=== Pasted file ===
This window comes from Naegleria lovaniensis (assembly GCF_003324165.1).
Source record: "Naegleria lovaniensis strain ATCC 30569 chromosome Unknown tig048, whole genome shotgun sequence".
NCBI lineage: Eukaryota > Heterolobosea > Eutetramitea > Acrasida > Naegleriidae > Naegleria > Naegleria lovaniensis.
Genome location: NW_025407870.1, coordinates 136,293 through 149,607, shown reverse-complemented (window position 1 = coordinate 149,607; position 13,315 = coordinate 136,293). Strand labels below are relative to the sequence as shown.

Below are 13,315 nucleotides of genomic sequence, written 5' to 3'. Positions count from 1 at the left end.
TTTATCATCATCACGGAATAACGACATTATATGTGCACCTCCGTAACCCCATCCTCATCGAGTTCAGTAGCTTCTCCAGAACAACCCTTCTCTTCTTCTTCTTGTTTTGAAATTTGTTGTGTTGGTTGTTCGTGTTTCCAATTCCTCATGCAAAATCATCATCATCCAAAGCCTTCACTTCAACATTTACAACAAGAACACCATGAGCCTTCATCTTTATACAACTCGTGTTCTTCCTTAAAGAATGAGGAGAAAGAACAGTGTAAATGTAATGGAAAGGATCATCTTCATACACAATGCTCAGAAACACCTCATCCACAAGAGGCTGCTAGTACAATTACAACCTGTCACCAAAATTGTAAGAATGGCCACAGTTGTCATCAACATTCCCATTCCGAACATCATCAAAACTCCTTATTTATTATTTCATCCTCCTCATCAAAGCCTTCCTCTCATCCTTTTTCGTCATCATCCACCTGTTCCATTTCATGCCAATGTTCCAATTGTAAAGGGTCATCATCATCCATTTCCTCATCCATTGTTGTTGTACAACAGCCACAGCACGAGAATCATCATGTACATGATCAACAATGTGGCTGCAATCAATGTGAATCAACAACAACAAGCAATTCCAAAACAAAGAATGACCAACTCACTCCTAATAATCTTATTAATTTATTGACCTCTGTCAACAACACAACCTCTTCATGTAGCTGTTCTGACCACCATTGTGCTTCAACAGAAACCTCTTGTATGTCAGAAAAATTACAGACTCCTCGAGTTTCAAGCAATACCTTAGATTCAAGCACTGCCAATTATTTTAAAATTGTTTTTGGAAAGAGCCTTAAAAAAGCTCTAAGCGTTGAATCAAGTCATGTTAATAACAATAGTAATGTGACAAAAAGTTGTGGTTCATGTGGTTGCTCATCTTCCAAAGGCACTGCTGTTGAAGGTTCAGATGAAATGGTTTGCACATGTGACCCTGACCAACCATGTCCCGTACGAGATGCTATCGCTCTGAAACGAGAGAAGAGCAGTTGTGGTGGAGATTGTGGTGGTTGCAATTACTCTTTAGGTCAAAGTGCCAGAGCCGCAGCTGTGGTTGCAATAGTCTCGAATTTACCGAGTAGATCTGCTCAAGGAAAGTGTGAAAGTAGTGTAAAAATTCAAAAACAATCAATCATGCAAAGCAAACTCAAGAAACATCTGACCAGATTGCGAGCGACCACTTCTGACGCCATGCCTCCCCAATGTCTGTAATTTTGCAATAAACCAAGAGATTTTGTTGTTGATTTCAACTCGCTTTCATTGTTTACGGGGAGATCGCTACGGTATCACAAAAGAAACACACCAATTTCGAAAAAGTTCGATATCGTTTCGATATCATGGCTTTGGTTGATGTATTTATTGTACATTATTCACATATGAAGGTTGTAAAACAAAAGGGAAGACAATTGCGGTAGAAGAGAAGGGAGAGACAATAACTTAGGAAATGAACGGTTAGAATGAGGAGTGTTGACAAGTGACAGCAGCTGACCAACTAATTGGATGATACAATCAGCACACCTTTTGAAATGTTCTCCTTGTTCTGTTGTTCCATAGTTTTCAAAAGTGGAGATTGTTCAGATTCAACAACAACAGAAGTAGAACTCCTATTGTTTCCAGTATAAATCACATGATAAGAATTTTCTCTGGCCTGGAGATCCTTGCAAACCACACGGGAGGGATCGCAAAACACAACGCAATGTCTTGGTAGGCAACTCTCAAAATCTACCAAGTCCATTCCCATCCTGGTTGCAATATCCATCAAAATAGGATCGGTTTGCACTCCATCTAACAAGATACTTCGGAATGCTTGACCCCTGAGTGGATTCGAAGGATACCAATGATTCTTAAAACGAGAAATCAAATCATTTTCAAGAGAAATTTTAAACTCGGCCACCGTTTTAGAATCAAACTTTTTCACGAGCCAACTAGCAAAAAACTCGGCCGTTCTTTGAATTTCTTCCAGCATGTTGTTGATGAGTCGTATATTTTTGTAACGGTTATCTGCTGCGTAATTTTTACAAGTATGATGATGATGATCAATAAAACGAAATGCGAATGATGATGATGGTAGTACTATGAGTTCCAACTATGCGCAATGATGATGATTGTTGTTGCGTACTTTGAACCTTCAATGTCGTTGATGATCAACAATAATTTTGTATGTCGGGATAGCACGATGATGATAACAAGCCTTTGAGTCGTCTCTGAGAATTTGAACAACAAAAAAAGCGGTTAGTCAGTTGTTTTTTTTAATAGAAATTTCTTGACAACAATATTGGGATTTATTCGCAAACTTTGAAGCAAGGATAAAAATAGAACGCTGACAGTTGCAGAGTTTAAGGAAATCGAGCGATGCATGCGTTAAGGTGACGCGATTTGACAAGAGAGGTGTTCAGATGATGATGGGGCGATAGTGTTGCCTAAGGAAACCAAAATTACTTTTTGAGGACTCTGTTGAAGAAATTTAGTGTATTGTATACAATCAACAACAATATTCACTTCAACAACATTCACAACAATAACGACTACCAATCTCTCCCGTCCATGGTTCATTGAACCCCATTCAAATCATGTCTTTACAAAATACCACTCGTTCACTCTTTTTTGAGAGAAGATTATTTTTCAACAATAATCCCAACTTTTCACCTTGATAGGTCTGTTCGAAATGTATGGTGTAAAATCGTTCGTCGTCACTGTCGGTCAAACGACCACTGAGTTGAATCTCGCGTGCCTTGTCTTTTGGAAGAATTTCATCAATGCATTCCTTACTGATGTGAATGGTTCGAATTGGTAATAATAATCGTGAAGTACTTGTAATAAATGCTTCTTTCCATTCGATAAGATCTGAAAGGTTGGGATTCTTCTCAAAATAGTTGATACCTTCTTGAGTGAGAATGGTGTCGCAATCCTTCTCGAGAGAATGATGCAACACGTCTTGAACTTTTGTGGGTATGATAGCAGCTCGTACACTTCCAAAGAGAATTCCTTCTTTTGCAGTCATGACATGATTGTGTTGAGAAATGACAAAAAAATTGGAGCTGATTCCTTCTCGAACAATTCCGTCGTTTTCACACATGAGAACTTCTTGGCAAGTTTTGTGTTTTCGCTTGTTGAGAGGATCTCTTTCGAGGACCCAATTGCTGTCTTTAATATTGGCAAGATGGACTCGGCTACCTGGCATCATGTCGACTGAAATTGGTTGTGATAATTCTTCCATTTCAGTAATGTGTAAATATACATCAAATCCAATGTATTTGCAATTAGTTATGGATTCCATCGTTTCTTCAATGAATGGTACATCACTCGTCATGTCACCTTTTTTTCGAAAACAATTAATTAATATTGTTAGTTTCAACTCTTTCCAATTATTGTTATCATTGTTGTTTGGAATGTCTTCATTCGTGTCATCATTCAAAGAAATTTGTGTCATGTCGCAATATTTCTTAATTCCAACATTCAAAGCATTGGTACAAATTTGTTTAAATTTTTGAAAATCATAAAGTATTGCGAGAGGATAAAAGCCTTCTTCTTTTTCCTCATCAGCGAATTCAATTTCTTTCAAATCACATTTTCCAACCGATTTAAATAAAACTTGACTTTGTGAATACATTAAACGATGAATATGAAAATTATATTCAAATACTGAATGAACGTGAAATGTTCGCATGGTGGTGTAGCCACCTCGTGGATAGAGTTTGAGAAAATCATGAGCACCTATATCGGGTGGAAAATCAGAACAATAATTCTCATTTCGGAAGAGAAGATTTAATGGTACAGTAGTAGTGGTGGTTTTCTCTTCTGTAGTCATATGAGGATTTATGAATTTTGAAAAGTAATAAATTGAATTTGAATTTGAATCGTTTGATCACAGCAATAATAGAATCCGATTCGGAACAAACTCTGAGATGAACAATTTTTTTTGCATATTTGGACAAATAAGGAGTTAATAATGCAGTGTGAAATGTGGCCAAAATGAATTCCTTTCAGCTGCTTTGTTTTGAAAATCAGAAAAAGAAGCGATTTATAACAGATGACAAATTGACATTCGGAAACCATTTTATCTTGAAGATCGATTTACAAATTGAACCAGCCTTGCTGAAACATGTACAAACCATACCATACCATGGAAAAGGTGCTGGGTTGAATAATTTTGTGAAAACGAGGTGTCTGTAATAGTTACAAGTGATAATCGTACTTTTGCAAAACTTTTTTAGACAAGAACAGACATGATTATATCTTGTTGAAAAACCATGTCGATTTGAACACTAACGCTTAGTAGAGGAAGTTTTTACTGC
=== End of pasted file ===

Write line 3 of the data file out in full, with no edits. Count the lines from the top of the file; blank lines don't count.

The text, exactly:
NCBI lineage: Eukaryota > Heterolobosea > Eutetramitea > Acrasida > Naegleriidae > Naegleria > Naegleria lovaniensis.